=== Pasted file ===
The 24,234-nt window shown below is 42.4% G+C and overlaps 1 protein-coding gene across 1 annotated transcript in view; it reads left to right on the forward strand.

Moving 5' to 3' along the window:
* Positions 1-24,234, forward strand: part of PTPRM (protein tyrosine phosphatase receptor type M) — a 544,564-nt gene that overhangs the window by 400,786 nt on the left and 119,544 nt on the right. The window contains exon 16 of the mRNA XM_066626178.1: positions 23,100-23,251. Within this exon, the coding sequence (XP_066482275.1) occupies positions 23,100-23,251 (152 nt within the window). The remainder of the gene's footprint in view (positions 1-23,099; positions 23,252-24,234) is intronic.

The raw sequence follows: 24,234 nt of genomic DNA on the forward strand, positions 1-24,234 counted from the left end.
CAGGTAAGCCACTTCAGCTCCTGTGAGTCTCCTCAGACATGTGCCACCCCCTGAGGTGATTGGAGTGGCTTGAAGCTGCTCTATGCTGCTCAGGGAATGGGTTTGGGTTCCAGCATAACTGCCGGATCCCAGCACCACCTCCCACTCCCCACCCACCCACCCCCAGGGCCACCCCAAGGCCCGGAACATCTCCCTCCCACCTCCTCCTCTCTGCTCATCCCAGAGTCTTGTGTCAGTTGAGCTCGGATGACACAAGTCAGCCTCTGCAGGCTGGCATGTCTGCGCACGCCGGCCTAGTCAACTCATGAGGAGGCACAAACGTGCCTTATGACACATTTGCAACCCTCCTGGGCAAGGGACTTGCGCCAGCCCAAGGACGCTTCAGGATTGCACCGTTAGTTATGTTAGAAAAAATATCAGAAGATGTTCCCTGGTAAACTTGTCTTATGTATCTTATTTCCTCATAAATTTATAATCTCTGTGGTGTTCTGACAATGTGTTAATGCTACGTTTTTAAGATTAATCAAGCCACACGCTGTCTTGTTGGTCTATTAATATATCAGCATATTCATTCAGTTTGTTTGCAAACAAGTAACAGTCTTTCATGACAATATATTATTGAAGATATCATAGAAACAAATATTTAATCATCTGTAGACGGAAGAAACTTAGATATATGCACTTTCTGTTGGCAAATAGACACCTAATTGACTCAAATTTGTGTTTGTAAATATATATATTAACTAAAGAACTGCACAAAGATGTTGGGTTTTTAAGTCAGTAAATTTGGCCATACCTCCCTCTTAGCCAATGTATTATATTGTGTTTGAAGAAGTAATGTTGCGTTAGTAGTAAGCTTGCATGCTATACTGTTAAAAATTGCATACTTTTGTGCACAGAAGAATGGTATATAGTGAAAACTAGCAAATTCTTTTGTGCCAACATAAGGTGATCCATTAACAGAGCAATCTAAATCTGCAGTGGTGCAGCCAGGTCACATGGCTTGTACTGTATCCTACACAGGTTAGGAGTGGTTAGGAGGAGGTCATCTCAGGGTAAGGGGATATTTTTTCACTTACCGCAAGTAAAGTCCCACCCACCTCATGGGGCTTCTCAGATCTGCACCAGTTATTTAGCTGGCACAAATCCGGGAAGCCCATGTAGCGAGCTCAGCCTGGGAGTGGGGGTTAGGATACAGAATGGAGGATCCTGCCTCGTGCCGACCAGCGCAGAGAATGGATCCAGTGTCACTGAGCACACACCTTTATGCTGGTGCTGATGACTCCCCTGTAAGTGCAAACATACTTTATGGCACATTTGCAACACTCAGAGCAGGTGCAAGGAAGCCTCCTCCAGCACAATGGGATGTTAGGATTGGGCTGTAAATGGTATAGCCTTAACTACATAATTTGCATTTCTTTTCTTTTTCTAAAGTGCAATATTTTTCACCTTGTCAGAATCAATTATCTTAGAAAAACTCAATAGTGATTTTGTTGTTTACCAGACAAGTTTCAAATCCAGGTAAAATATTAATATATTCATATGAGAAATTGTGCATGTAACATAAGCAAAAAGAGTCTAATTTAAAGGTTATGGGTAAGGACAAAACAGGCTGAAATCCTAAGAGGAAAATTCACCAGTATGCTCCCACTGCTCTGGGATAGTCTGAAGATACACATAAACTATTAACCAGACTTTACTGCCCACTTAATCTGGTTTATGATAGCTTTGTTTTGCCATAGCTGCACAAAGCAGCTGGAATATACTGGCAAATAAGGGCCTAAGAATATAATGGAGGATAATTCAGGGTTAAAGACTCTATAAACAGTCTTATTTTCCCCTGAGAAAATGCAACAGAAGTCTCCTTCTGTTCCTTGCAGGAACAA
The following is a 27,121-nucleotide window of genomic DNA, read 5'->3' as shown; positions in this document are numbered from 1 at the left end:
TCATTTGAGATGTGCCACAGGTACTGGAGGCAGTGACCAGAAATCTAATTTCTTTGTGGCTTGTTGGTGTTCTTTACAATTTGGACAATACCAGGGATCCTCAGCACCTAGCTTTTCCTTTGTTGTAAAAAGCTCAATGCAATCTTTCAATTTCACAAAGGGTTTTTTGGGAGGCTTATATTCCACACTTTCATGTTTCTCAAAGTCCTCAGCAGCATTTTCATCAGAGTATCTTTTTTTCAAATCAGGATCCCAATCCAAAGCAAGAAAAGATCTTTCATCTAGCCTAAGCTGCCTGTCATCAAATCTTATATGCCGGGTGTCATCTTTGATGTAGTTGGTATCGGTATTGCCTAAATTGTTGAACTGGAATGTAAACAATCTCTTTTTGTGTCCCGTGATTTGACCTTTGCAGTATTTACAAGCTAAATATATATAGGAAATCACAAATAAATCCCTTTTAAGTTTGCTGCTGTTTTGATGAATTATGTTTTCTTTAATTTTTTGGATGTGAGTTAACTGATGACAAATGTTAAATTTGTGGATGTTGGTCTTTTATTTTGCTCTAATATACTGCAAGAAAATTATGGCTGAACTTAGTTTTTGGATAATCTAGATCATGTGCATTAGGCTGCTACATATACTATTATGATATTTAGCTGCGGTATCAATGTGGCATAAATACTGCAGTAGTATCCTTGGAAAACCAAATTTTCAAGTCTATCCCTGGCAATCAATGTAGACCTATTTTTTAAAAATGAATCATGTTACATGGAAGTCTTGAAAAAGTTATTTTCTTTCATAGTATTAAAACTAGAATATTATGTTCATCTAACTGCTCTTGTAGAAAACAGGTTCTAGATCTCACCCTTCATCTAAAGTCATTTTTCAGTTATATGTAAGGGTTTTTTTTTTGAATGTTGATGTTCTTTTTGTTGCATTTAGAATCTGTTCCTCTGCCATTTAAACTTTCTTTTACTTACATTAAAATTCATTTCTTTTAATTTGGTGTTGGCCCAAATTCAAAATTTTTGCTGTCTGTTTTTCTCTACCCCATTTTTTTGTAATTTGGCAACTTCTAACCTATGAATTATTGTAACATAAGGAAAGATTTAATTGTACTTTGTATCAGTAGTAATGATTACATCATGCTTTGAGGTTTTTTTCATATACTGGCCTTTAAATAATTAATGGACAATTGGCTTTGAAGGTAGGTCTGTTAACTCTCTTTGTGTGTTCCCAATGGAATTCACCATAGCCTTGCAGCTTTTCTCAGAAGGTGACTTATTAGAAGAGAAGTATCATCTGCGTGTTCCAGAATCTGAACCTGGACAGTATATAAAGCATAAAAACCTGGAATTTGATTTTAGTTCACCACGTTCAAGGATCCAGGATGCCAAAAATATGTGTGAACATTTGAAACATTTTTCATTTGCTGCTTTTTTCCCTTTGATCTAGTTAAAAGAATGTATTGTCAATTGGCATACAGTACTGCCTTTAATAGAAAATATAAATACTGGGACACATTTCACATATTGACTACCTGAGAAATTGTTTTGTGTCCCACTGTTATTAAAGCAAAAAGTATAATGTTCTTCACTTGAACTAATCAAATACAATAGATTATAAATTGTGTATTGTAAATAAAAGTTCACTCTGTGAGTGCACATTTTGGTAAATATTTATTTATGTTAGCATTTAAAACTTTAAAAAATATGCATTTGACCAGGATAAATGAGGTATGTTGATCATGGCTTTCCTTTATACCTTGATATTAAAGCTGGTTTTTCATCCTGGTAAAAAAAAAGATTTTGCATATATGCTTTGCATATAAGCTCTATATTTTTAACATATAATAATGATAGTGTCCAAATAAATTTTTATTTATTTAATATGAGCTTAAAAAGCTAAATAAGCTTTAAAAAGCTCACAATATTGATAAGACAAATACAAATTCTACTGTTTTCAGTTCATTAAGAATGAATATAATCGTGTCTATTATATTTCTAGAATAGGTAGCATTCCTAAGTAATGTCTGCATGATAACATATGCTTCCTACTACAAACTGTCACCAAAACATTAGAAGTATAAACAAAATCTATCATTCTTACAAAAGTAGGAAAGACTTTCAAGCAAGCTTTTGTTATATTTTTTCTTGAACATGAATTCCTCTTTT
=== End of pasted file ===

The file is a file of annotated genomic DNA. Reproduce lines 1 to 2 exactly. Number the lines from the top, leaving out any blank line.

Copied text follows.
The 24,234-nt window shown below is 42.4% G+C and overlaps 1 protein-coding gene across 1 annotated transcript in view; it reads left to right on the forward strand.

Moving 5' to 3' along the window: